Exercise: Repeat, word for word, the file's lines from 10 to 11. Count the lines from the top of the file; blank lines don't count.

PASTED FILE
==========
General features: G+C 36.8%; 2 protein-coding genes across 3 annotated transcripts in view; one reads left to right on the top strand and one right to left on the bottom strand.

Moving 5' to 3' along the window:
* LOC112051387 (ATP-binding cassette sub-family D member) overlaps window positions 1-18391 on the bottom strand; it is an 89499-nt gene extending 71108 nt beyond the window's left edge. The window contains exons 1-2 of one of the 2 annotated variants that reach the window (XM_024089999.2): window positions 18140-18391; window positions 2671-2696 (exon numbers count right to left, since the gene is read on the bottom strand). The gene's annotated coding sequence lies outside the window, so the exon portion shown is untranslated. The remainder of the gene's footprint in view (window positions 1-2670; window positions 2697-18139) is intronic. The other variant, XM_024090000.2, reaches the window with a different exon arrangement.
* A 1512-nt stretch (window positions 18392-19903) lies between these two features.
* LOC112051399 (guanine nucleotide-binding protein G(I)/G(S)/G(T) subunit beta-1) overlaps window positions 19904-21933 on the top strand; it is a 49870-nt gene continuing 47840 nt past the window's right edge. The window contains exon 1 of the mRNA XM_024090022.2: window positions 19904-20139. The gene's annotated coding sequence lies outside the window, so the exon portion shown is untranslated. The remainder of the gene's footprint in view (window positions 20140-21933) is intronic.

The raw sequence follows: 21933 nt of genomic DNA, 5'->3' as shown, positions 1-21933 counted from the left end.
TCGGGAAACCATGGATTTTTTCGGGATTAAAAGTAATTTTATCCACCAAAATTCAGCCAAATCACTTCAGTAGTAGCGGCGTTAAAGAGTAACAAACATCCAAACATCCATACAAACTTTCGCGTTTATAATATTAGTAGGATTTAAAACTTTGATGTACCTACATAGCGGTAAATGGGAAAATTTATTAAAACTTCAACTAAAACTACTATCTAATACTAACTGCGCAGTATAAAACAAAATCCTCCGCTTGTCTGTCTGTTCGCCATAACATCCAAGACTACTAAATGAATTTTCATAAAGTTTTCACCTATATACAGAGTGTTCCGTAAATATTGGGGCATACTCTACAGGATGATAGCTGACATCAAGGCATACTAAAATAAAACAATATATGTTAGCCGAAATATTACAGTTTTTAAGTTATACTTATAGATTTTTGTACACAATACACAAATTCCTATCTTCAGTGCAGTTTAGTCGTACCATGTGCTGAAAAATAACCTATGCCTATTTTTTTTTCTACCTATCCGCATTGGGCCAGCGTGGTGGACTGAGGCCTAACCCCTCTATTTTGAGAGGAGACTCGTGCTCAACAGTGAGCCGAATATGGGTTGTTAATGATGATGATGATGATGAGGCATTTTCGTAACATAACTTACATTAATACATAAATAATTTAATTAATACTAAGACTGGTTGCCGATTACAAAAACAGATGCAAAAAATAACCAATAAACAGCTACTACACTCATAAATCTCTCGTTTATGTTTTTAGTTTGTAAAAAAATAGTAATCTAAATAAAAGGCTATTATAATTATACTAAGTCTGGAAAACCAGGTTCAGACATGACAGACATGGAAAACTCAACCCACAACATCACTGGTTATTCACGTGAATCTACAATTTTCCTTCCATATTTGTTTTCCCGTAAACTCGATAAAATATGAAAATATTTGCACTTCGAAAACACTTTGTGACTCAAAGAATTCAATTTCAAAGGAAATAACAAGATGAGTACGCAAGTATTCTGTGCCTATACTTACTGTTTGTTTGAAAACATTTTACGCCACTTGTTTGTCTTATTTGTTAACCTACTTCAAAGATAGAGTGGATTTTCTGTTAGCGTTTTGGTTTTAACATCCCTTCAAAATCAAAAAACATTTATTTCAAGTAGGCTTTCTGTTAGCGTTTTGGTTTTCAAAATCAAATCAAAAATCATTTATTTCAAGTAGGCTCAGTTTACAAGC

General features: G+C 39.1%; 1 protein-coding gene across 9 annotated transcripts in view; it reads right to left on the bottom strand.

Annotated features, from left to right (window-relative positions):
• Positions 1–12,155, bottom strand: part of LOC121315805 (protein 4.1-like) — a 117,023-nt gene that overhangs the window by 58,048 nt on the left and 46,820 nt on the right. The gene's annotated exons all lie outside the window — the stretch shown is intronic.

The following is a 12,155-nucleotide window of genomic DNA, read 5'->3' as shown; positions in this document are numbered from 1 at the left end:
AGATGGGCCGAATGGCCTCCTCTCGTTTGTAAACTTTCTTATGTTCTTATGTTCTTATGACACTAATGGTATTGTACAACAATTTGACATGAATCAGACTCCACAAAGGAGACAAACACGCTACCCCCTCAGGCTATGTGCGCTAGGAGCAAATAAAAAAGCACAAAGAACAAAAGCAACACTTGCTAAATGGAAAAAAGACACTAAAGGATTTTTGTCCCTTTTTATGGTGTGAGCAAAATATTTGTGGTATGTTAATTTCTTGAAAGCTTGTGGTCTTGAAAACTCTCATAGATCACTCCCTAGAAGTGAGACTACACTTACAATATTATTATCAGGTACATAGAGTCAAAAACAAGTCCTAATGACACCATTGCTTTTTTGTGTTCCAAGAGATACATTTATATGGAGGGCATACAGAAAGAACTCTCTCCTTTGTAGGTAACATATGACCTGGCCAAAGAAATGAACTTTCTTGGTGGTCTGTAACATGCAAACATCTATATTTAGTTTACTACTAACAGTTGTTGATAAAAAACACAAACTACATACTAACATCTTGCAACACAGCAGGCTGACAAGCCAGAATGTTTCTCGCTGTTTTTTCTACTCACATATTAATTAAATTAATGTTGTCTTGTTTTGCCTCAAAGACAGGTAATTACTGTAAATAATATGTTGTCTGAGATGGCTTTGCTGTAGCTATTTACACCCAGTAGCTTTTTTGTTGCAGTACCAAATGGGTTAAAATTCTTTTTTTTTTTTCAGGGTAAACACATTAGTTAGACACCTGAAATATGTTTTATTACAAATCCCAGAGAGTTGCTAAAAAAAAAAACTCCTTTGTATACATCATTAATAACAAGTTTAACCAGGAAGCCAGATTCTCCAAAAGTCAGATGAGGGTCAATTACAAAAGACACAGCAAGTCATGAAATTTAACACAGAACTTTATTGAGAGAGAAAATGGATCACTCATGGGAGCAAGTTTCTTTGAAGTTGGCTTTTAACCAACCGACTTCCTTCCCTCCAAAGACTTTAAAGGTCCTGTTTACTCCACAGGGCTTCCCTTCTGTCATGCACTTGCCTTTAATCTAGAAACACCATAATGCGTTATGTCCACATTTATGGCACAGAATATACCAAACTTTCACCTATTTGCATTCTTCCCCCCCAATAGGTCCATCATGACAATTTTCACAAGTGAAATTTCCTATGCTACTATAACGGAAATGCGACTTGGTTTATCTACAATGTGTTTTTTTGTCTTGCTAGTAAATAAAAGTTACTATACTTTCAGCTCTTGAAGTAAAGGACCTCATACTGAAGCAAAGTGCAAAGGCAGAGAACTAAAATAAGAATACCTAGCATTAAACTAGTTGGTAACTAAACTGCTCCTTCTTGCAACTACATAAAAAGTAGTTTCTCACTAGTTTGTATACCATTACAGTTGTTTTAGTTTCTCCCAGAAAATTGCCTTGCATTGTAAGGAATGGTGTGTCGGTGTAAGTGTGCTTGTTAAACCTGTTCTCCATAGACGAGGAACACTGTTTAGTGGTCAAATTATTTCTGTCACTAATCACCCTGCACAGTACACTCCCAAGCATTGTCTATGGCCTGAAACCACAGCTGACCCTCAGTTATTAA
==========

• Positions 1–12,155, bottom strand: part of LOC121315805 (protein 4.1-like) — a 117,023-nt gene that overhangs the window by 58,048 nt on the left and 46,820 nt on the right. The gene's annotated exons all lie outside the window — the stretch shown is intronic.

The following is a 12,155-nucleotide window of genomic DNA, read 5'->3' as shown; positions in this document are numbered from 1 at the left end: